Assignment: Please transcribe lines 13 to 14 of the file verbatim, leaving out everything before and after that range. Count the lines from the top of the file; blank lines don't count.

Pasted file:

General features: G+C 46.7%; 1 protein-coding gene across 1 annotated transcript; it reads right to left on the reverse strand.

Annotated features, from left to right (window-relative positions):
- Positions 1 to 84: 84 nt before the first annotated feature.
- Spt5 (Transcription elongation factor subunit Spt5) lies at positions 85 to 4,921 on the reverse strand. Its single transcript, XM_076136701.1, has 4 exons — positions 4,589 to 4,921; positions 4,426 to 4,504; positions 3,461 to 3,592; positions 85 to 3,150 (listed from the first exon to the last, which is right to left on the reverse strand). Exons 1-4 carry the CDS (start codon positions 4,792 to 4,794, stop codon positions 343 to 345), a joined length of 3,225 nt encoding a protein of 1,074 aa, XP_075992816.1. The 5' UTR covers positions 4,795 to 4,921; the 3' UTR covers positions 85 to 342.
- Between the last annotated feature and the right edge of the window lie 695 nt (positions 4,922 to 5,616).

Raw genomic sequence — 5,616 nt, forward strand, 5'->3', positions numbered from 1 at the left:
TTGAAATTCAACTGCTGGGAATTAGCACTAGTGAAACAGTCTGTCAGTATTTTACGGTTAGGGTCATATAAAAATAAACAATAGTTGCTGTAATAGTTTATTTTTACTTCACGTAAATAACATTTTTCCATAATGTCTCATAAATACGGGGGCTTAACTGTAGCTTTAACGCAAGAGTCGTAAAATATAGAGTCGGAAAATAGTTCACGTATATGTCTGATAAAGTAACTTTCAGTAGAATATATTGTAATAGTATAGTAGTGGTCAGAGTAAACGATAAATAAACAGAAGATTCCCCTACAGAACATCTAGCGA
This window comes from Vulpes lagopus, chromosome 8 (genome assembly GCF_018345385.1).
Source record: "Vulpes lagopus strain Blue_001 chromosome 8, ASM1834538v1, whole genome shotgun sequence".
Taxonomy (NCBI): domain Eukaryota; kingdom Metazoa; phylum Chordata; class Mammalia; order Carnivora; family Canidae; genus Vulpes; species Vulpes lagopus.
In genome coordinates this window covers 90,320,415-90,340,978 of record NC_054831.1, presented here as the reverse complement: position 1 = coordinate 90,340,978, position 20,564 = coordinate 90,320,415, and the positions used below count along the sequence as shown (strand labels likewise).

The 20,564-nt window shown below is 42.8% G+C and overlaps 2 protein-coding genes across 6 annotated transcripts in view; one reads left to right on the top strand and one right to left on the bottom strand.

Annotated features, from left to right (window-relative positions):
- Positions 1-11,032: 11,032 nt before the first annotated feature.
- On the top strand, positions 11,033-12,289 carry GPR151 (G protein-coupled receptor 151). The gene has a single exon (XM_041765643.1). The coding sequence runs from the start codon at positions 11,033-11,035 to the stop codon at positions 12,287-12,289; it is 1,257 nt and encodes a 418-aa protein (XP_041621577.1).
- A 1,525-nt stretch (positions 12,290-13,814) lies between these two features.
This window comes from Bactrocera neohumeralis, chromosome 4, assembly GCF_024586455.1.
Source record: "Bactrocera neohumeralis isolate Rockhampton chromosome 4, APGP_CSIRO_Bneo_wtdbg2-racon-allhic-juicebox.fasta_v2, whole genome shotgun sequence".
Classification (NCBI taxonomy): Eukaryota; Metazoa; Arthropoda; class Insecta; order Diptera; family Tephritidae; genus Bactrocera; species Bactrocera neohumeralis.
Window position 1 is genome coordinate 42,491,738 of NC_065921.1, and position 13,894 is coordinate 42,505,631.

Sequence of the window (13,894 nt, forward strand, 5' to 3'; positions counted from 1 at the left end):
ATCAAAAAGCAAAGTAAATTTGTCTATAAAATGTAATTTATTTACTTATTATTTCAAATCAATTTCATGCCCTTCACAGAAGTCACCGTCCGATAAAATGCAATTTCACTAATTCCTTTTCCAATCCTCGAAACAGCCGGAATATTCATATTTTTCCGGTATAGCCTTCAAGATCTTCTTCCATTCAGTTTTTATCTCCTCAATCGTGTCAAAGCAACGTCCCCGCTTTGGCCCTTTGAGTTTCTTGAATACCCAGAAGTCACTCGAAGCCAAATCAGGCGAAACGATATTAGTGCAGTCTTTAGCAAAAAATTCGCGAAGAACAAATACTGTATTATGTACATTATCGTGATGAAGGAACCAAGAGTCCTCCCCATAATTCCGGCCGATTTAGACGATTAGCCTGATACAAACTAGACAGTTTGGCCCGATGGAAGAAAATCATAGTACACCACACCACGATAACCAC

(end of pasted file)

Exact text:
Annotated features, from left to right (window-relative positions):
- Positions 1-11,032: 11,032 nt before the first annotated feature.